“Like a lot of Black women, I have always had to invent the power my freedom requires: All my life I’ve been studying revolution. I’ve Been looking for it, pushing at the possibilities and waiting for that moment when there’s no more room for rhetoric, for research or for reason: when there’s only my life or my death left to act upon. Here in the United States you do get weary, after a while; you could spend your best energies forever writing letters to the New York Times. But you know, in your gut, that writing back is not the . . .
Buenas, if you are reading this and don’t know me, my name is Salifu. I am a member of the AAPRP, the Black Alliance for Peace and the Lowcountry Action Committee in Charleston, SC. This is my diary in Cuba. By the time I publish this, me and 75 other people are boarding a plane headed to Havana. On the flight with us are over two tons of medical supplies to be donated directly to the Cuban government. But the medical supplies are not what is bringing us to Cuba. As Gail Walker, the director of our delegation, has explained . . .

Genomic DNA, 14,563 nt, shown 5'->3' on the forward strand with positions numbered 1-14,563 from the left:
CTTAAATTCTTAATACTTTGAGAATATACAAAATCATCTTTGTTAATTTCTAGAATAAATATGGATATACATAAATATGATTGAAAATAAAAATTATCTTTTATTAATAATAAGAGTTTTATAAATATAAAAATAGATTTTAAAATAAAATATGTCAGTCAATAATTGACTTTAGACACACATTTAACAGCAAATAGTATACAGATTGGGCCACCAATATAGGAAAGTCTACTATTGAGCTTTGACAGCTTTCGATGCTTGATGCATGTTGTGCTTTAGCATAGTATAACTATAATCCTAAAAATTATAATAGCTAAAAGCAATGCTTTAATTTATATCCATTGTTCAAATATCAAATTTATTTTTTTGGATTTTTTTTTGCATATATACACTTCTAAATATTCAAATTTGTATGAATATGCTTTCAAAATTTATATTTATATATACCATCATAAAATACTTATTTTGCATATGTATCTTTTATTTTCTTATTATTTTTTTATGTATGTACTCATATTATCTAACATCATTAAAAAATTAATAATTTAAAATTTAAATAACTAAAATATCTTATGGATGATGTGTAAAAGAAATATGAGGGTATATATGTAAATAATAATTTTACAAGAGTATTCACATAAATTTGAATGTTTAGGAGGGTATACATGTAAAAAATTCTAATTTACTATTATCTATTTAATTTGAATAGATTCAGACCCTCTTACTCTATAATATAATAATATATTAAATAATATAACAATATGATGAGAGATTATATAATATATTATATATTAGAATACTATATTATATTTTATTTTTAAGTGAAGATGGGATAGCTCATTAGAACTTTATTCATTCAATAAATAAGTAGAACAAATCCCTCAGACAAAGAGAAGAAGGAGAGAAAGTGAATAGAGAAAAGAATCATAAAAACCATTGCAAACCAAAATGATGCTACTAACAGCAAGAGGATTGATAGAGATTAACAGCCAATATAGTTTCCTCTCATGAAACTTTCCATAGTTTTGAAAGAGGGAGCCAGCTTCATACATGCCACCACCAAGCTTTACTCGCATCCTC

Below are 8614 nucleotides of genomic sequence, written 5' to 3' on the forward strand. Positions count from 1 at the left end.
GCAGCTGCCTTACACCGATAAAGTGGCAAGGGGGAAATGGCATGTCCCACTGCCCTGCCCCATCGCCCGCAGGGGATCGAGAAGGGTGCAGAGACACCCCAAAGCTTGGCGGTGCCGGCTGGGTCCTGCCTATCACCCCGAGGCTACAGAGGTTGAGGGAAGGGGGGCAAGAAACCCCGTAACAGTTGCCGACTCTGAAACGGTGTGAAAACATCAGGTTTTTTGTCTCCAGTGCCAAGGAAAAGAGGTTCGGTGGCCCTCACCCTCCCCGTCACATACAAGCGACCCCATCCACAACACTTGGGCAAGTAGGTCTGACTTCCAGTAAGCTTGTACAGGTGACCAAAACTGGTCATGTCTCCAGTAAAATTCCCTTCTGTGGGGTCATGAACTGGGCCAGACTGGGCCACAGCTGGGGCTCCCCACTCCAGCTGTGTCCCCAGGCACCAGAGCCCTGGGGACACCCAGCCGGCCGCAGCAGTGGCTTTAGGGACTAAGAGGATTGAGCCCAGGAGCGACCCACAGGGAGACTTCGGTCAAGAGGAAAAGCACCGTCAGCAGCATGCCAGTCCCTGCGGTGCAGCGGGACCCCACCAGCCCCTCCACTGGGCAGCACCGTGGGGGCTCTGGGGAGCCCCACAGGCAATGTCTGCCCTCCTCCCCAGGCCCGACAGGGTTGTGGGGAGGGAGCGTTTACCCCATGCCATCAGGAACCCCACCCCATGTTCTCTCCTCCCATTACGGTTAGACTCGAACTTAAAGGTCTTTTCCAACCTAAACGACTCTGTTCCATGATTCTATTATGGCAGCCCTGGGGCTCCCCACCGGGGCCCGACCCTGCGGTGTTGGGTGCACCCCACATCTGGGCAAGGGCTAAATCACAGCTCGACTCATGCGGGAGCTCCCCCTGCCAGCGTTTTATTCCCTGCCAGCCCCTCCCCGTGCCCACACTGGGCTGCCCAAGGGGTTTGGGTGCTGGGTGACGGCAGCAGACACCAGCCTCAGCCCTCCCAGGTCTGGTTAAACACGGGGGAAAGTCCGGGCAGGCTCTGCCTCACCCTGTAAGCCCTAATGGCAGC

Why do Nicaragua, Cuba and Venezuela pose such an existential threat to the U.S.? Why are they able to unite all the wings of the democrat party and the republican party against them? It boils down to two factors. First, the power of their example in attempting to build independent, self-determining projects that center the material needs and interests of the people over those of capital. Second, the class warfare politics of the U.S. state. . . .